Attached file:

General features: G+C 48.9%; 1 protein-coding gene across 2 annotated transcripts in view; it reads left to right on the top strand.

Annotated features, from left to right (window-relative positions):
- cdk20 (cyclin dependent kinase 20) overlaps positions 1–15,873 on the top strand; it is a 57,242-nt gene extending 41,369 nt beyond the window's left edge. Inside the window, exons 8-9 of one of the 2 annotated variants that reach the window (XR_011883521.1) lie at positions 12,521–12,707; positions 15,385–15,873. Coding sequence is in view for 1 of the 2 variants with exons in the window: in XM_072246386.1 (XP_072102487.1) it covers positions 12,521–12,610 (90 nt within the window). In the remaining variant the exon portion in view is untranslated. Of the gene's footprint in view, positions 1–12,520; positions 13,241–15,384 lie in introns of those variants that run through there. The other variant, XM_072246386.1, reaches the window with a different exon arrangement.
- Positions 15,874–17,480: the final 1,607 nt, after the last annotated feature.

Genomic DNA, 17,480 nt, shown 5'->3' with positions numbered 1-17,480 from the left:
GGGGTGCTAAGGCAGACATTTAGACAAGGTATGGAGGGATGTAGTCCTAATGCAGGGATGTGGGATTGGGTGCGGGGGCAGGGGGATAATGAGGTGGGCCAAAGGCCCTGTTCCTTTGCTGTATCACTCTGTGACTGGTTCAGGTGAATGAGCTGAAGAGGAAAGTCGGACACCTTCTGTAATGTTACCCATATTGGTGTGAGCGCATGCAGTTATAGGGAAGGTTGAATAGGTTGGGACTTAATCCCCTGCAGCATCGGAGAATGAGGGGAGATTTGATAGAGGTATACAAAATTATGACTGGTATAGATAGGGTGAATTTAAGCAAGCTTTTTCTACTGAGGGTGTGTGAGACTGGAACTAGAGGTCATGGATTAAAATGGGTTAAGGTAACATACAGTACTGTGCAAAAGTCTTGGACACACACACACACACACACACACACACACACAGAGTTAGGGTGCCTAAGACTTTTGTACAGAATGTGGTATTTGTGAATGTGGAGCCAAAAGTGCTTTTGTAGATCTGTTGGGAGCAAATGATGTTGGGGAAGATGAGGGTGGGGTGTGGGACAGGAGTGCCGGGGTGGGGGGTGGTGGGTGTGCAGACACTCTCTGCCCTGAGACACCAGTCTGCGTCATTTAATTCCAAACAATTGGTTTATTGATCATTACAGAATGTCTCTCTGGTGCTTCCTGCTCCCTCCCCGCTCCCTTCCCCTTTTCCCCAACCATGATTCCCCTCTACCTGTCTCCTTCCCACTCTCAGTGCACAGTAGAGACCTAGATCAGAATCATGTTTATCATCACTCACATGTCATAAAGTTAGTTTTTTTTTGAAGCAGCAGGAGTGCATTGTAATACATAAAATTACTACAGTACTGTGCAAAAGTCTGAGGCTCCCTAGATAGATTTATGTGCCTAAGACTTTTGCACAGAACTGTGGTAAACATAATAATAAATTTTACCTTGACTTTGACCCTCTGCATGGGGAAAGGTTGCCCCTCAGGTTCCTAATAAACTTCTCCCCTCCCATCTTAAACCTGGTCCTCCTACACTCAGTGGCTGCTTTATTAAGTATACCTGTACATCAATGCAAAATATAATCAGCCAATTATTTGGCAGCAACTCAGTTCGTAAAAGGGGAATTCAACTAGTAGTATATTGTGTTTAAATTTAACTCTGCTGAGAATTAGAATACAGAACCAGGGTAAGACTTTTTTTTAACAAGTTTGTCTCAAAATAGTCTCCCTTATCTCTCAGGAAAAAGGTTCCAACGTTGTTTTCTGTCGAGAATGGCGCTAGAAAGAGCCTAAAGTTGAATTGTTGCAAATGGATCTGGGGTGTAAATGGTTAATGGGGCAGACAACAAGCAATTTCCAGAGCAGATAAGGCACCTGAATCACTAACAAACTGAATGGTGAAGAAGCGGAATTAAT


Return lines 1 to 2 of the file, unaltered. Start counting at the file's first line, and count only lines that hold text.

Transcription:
General features: G+C 48.9%; 1 protein-coding gene across 2 annotated transcripts in view; it reads left to right on the top strand.

Annotated features, from left to right (window-relative positions):